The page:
Let’s take a look at what is going on. I speak to my female colleagues at work. We laugh and talk about our weekends, but I do not sit across from them and play chess while no one else is around. This would be very inappropriate and it is, in effect, what he is doing. In his mind, he has justified the behavior as harmless, but apparently, an emotional bond has been established and this is infidelity in its most deceptive form. His actions are very harmful, as an intimate connection has been made with someone other than you, his wife. He may believe he’s having harmless fun. If his conversations are not intimate, then he is, but he’s having harmless fun with a woman that is not you. This is a problem. There is a perception that when there’s no physical contact, there’s no affair. This is false. Well, how do you reach a spouse who does not acknowledge the extramarital relationship for what it is?
The issue must be discussed, but you pose a difficult predicament since he will not talk to anyone about it. Someone or something has to make him see what he’s done. Hopefully he’ll become remorseful, but even if he doesn’t, if he decides to stay off the game and talk about what is going on, the rebuilding of your marriage can begin. Otherwise, you will simply become “roommates.”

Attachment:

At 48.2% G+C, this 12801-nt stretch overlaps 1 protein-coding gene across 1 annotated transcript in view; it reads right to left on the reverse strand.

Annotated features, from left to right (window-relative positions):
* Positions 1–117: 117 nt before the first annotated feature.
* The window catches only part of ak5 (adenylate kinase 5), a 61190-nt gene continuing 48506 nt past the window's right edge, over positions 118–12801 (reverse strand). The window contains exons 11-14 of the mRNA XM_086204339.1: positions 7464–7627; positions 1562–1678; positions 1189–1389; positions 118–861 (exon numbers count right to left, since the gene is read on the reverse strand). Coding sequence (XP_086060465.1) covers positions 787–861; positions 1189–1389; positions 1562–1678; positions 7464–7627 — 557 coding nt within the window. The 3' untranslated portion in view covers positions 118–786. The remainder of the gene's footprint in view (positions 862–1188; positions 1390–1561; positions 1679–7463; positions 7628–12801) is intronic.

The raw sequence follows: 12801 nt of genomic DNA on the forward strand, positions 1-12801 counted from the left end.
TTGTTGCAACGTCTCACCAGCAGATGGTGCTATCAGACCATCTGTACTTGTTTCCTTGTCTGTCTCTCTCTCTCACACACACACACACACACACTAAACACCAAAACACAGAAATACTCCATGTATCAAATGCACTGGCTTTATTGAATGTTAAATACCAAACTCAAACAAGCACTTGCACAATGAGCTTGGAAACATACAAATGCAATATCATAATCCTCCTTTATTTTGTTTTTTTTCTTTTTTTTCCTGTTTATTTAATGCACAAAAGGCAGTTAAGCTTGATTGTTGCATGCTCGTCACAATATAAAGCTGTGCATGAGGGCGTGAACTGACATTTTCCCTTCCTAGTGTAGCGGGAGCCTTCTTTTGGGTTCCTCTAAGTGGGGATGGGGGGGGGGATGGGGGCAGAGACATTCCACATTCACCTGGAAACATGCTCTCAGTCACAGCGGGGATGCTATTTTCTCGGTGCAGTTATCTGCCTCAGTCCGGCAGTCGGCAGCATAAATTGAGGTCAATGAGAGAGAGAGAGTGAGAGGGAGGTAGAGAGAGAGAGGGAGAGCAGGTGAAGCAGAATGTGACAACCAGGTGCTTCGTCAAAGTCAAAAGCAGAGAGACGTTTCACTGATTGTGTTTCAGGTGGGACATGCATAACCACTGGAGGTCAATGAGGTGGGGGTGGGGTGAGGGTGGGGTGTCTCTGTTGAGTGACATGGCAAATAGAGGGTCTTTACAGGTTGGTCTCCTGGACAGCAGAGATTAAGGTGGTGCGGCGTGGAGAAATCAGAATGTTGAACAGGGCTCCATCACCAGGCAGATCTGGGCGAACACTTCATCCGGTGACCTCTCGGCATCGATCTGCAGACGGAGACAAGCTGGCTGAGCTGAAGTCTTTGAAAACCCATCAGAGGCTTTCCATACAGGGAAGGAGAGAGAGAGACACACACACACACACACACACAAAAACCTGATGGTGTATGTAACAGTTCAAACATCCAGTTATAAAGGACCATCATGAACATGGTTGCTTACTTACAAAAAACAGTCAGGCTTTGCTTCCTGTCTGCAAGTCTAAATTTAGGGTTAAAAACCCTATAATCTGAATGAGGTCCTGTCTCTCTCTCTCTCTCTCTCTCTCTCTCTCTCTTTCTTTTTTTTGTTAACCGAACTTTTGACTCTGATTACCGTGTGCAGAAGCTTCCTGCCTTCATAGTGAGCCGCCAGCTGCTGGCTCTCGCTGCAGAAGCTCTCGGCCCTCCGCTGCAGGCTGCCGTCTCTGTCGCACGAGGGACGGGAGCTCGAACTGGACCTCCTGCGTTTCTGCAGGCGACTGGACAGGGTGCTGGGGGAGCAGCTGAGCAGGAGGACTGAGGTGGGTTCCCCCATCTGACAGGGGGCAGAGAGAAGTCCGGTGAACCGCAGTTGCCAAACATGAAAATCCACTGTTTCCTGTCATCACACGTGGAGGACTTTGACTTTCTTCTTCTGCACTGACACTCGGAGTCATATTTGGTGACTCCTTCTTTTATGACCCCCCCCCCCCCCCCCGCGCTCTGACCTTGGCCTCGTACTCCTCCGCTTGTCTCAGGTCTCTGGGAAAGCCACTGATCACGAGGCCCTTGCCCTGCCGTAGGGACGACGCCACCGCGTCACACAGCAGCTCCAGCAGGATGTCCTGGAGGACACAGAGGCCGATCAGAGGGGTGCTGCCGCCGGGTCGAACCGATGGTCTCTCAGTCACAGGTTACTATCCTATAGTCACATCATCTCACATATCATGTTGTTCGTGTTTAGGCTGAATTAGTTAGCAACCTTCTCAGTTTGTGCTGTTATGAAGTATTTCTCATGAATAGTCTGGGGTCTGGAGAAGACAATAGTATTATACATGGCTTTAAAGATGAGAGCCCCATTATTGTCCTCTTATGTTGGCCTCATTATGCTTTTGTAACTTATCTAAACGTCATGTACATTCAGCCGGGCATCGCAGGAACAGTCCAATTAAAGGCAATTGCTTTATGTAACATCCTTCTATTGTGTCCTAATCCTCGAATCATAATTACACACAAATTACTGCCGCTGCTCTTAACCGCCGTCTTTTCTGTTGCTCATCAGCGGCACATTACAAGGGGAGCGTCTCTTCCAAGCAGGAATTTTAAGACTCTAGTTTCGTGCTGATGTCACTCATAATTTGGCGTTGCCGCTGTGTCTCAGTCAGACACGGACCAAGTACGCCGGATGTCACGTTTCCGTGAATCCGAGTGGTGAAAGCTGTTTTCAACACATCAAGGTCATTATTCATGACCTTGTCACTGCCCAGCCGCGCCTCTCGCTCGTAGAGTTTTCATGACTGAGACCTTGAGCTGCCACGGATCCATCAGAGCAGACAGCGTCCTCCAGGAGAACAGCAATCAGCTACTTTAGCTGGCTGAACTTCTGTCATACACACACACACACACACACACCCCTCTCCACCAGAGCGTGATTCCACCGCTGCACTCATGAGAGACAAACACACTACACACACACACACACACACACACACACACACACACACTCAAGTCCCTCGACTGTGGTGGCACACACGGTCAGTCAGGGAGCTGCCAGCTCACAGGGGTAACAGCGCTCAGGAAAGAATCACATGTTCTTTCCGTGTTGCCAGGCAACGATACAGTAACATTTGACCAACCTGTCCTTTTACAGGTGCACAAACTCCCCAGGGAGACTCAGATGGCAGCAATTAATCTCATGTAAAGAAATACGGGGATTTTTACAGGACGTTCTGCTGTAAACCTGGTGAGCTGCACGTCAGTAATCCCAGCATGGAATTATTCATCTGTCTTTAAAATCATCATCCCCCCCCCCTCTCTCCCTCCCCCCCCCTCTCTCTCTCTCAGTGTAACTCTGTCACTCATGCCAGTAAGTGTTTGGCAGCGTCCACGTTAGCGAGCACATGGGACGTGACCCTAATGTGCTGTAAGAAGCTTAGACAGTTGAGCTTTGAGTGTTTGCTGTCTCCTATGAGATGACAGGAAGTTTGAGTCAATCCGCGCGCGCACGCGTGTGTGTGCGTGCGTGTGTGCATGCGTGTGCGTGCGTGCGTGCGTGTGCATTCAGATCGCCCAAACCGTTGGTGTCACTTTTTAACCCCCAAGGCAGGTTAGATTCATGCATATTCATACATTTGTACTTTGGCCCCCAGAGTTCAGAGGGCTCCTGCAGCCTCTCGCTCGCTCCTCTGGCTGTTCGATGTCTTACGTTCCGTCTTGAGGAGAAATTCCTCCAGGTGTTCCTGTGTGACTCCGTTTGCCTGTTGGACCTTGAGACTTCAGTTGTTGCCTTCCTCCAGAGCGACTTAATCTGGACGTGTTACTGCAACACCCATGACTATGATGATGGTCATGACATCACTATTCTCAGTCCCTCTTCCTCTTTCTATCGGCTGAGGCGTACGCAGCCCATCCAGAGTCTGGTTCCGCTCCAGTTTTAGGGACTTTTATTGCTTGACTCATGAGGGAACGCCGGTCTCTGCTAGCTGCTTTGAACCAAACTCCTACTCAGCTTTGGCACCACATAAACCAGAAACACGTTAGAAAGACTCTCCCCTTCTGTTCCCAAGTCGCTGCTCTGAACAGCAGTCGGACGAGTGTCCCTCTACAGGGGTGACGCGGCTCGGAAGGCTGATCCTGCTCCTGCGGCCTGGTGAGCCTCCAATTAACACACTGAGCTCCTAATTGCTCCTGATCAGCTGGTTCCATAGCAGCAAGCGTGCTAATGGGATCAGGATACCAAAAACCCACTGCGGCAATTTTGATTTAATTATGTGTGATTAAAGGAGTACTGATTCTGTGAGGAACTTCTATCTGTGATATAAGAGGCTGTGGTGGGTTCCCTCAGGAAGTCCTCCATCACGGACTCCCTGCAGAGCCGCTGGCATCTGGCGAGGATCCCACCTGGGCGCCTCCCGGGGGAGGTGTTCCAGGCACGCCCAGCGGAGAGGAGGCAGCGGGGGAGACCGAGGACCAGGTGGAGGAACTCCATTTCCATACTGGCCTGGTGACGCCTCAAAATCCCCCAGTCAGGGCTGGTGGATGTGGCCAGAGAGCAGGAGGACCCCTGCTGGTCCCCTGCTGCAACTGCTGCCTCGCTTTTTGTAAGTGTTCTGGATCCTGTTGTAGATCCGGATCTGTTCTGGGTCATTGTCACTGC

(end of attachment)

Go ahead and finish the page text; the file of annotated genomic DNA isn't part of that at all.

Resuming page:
Here are some things that I think you should do. First, there is an emotional need that he is getting met from the game and from her. You mentioned that you haven’t met his needs in the past so he may be expecting you to act the way you did then. This may be difficult, but keep meeting his needs even while he is neglecting yours. If you start meeting his needs now, he will hopefully begin noticing the difference. “In the same way, you wives, be submissive to your own husbands so that even if any of them are disobedient to the word, they may be won without a word by the behavior of their wives, as they observe your chaste and respectful behavior.” (1 Peter 3:1, 2) Actions speak louder than words. Second, keep praying (especially when he’s on the computer) and trust in God’s timing. Ask your friends and relatives to pray at those particular times too.
What you don’t want to do is go at him aggressively and verbally attack him. This is what you want to do and may be what he deserves, but he will become defensive and not listen which is the opposite of what you want. So, third, I would recommend sitting him down and telling him exactly how you feel and what this has done to you emotionally and what you think it has done to your marriage. Make sure you do it from the standpoint of, “This is how I feel and what I think has happened” rather than “This is how you (husband) screwed up!!” Use “I” statements like, “It hurts me when we don’t spend time together.” Don’t say, “Why are you always on that computer with her?” “Why” questions make people defensive. If you were my clients, I would ask him, “For your life to be just like you want it, what would have to change?” Maybe you can do this. Maybe he’ll open up. Also, don’t do it every night. His wall must be torn down with the power of God not with repeated onslaughts.